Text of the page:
Loud Fuel cited for a fuel spill in Oak Bluffs
An undetermined amount of gasoline spilled near Oak Bluffs Harbor Friday, but went unreported until Monday, when strong fuel smells persisted in the area and inside a nearby restaurant.
The Oak Bluffs Fire Department cited Loud Fuel, a Falmouth fuel dealer, and the state Department of Environmental Protection (DEP) issued a notice of responsibility to the dealer. Both actions came after town officials watched surveillance video that showed a fuel delivery truck driver leaving the filling hose unattended as fuel sprayed out of the connection for a period of six or seven minutes.
When notified Monday afternoon, the fire department conducted tests and determined there was no immediate health threat from the fumes or the gasoline soaked soil.
The delivery was to tanks owned by Oak Bluffs businessmen Mark and Mike Wallace, who own the nearby gas station and Jim's Package Store.
According to several observers who reviewed the video, it shows the delivery driver attempting to clean up the spill with paper towels or rags. The fuel appeared to soak into a narrow strip of sandy ground along the foundation of Nancy's restaurant. The fuel tank inlet is in an alley between the restaurant and Jim's.
"The first offense is $100," said Oak Bluffs Fire Chief Peter Forend. "They'll get at least a $100 fine, and that's just from us."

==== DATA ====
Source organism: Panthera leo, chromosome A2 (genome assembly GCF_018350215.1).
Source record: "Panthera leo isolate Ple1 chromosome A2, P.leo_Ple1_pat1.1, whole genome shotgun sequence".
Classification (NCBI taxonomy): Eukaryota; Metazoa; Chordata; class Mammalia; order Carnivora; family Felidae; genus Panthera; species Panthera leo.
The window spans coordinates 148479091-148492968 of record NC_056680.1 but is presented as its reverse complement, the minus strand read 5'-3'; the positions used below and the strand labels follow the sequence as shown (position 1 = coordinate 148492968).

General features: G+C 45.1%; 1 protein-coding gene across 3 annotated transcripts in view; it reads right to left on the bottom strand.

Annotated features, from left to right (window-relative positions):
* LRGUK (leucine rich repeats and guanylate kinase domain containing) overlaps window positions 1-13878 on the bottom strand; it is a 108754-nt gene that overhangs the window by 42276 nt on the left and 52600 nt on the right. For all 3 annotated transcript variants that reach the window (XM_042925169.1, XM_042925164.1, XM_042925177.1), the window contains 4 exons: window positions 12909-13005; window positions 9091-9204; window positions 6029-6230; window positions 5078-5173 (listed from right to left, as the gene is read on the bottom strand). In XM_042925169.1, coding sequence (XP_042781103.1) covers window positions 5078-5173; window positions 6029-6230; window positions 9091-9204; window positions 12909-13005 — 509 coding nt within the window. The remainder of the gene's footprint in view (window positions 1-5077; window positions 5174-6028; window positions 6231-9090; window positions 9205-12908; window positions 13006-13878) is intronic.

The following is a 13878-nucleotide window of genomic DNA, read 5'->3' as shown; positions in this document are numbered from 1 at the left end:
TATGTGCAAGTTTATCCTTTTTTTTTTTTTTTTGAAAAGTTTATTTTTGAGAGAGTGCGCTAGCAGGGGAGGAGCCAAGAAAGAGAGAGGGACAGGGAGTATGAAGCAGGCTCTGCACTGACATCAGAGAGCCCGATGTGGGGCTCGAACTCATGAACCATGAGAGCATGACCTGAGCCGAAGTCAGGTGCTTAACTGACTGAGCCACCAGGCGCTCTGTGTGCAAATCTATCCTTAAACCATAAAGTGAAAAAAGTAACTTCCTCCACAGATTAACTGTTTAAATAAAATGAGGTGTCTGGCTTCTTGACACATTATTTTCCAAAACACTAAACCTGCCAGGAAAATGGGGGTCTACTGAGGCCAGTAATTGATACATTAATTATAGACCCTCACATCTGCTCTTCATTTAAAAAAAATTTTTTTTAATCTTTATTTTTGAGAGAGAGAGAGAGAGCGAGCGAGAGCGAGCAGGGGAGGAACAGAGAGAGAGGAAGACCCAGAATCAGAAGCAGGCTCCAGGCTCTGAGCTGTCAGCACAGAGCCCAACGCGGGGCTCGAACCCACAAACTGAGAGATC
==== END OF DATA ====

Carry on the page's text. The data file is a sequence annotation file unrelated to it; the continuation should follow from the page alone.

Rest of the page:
A manager at Loud Fuel did not return a message requesting comment.
A DEP emergency response team arrived on the Island Tuesday to begin an investigation. "DEP is called when there is a spill of undetermined amount, or more than 10 gallons," Chief Forend said.
DEP issued a notice of responsibility to Loud Fuel. A notice of responsibility is a legal action to inform a person or company of potential liabilities.
"It orders them to hire a licensed site professional to assess the situation," DEP spokesman Ed Colletta explained, "and to start cleaning it up if it's an immediate hazard, or get plans together to clean it up."
Fire personnel performed tests on tank safety systems, and determined that all alarms and systems were working properly. The chief said the Wallaces did not know there was a significant spill.